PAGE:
MY BROTHER AND I, ages 8 and 11, were shocked when our parents sat us down in the living room to let us know we had an older half-sister. And what's more, that she would be coming to visit us in our suburban tri-level home, smack dab in the middle of the 1960s.
As my brother and I sat on the couch, my mother explained that my father had married someone else before her. It was around the time he got shipped off to serve in the Aleutians during WWII. People were confused then, she said. They didn’t know whether they were coming or going, or if they were going whether they would ever be coming back. So a lot of people got married.
This is how I got the impression that my father’s first marriage was sort of an accident, like the time I tripped over a tent stake and gashed my foot. As if a wedding could just happen to you if you weren’t paying close enough attention.
My brother and I looked at our father for comment, but in keeping with his taciturn nature, he remained silent. So we looked at each other, and after an uncomfortable pause, one or the other of us said, “They’re weird.”
It was obvious to both of us even then that our parents were weird, but the comment actually referred to a catchphrase from some comedy album we listened to all the time. We listened to a lot of them then—Bill Cosby, Beyond the Fringe (precursors to Monty Python!), Tom Lehrer, Allen Sherman. What we really meant was that the concept of a half-sister was so strange that we had no idea what to say.
So shortly after this, our half-sister, Deanna, comes to visit. I find her very glamorous. She's in high school, has curly blond hair, and wears plaid Bermuda shorts. Her nose is the same as mine (my dad’s), and it’s a little unsettling to see it there residing on someone else’s face. She and my father play par 3 golf—she likes golf--and we all go out for a restaurant dinner.
YEARS PASS, AND I DON'T THINK MUCH about Deanna or my father’s first marriage, until last year I’m at a conference in the city where my older cousin lives, and I go to visit him. It’s inevitable after a couple of glasses of wine that we start churning the family pathology. He confesses that he doesn’t have a single positive memory of his own (bipolar) father. None of the other aunts and uncles ever believed my mother’s claims that she was beaten as a child. And when your father married that other woman, your mother had a nervous breakdown and had to go home to the farm for the rest of the year.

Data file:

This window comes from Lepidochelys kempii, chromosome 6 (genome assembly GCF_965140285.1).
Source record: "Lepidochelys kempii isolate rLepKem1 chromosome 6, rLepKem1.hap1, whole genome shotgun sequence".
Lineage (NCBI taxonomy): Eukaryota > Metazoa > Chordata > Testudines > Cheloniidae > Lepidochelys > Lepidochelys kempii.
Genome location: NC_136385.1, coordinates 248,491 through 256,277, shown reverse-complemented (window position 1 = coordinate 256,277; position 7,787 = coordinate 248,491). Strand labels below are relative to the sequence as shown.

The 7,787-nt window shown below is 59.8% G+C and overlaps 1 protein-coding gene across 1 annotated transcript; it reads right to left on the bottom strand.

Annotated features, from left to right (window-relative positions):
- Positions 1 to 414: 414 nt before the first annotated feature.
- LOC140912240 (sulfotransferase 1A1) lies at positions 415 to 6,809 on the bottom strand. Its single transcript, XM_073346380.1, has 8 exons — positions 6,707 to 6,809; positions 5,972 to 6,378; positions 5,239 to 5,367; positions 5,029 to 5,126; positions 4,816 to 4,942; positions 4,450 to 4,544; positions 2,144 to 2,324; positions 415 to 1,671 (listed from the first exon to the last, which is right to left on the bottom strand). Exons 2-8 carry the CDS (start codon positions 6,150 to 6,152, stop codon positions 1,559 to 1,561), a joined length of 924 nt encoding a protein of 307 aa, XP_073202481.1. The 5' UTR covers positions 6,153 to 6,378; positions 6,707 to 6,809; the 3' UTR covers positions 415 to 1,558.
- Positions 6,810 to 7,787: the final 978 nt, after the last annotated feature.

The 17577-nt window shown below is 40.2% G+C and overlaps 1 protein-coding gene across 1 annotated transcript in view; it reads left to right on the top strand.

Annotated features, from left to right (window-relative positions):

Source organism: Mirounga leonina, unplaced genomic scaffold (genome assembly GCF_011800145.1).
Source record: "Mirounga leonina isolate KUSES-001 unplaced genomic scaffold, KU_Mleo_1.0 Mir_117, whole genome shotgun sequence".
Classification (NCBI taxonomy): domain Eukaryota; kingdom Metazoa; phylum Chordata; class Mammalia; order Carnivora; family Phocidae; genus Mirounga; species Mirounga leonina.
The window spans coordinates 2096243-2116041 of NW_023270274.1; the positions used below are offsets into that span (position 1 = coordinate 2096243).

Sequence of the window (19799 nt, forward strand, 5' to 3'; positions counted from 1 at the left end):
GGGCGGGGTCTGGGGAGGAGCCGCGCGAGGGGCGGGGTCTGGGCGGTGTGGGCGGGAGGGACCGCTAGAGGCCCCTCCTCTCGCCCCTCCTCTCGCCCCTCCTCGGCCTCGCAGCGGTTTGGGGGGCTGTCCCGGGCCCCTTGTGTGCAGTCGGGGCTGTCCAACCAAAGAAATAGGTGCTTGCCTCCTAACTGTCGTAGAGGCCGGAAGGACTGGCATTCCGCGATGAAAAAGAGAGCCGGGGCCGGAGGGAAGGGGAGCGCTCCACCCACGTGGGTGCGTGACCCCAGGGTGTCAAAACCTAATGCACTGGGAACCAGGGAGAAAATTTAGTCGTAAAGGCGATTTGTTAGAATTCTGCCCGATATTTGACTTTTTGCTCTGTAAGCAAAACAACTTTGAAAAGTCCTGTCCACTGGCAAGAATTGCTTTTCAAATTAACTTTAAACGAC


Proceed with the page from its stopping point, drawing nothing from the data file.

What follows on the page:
I’d never, ever questioned the idea that my father’s accidental marriage happened LONG before he met my mother. He tripped and fell over a tent stake, picked himself up, married my mother, then had my brother and me, right? Turns out not true: My mother and father had been quite the item at Central Michigan University, my cousin reports. “He was supposed to marry your mother. Everyone said he just got drunk one night and married this other woman.”
Funny how knowing that one bit of information—how my father betrayed my mother--has caused the tumblers in my mind to turn and doors within doors within doors to open. I always knew my mother didn’t like me much. For instance, when we went on our annual vacation to visit my grandparents up north, my mother and father and brother slept in the upstairs bedrooms, while I slept on an ancient , lumpy fainting couch on the downstairs porch, a world away--even though I was the youngest, and a girl.
When I think of my brother now, it reminds me of another comedy catchphrase, when Tommy Smothers whines to Dickie, “Mom always liked you best.” Truthfully, my mother was always overly attached to my brother if she was underly attached to me. It was obvious to me that he was the more important child. But how could he be anything else? He was the one who broke through the barrier of my father’s betrayal, who by being a real child from her real body made her and my father into a family.
As for me, I suspect Deanna had a good head start when my father married her mother. And although it was hard to tell when my father was actually having a feeling, I will say he seemed to prefer me slightly.